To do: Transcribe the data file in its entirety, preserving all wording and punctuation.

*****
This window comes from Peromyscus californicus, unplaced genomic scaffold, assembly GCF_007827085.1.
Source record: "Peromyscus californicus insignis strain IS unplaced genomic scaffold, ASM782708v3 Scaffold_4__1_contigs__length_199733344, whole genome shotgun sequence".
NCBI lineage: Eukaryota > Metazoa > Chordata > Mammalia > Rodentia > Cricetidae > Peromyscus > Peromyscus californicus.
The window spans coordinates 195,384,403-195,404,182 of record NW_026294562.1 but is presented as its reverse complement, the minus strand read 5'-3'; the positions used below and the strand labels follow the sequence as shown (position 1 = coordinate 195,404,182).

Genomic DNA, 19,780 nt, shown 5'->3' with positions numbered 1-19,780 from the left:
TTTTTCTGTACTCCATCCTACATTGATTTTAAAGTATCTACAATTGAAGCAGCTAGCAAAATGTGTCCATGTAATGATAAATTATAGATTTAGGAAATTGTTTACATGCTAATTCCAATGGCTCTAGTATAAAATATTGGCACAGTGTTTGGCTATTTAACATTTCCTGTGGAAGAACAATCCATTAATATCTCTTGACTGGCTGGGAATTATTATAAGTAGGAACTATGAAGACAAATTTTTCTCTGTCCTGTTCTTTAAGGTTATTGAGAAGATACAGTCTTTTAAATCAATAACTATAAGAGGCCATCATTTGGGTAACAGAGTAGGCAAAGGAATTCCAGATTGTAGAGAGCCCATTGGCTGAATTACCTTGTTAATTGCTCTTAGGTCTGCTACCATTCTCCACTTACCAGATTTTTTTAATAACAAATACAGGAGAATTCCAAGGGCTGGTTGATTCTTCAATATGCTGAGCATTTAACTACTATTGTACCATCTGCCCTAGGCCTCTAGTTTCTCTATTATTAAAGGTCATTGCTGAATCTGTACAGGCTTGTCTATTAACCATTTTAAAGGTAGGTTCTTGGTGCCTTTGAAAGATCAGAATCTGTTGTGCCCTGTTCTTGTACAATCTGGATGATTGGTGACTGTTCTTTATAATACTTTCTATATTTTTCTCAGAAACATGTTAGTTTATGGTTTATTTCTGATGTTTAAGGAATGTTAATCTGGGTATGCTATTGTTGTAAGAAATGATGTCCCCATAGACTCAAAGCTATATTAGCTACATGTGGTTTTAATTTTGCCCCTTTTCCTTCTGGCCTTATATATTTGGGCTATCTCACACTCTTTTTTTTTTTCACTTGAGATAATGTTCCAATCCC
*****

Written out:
This window comes from Peromyscus californicus, unplaced genomic scaffold, assembly GCF_007827085.1.
Source record: "Peromyscus californicus insignis strain IS unplaced genomic scaffold, ASM782708v3 Scaffold_4__1_contigs__length_199733344, whole genome shotgun sequence".
NCBI lineage: Eukaryota > Metazoa > Chordata > Mammalia > Rodentia > Cricetidae > Peromyscus > Peromyscus californicus.
The window spans coordinates 195,384,403-195,404,182 of record NW_026294562.1 but is presented as its reverse complement, the minus strand read 5'-3'; the positions used below and the strand labels follow the sequence as shown (position 1 = coordinate 195,404,182).

Genomic DNA, 19,780 nt, shown 5'->3' with positions numbered 1-19,780 from the left:
TTTTTCTGTACTCCATCCTACATTGATTTTAAAGTATCTACAATTGAAGCAGCTAGCAAAATGTGTCCATGTAATGATAAATTATAGATTTAGGAAATTGTTTACATGCTAATTCCAATGGCTCTAGTATAAAATATTGGCACAGTGTTTGGCTATTTAACATTTCCTGTGGAAGAACAATCCATTAATATCTCTTGACTGGCTGGGAATTATTATAAGTAGGAACTATGAAGACAAATTTTTCTCTGTCCTGTTCTTTAAGGTTATTGAGAAGATACAGTCTTTTAAATCAATAACTATAAGAGGCCATCATTTGGGTAACAGAGTAGGCAAAGGAATTCCAGATTGTAGAGAGCCCATTGGCTGAATTACCTTGTTAATTGCTCTTAGGTCTGCTACCATTCTCCACTTACCAGATTTTTTTAATAACAAATACAGGAGAATTCCAAGGGCTGGTTGATTCTTCAATATGCTGAGCATTTAACTACTATTGTACCATCTGCCCTAGGCCTCTAGTTTCTCTATTATTAAAGGTCATTGCTGAATCTGTACAGGCTTGTCTATTAACCATTTTAAAGGTAGGTTCTTGGTGCCTTTGAAAGATCAGAATCTGTTGTGCCCTGTTCTTGTACAATCTGGATGATTGGTGACTGTTCTTTATAATACTTTCTATATTTTTCTCAGAAACATGTTAGTTTATGGTTTATTTCTGATGTTTAAGGAATGTTAATCTGGGTATGCTATTGTTGTAAGAAATGATGTCCCCATAGACTCAAAGCTATATTAGCTACATGTGGTTTTAATTTTGCCCCTTTTCCTTCTGGCCTTATATATTTGGGCTATCTCACACTCTTTTTTTTTTTCACTTGAGATAATGTTCCAATCCC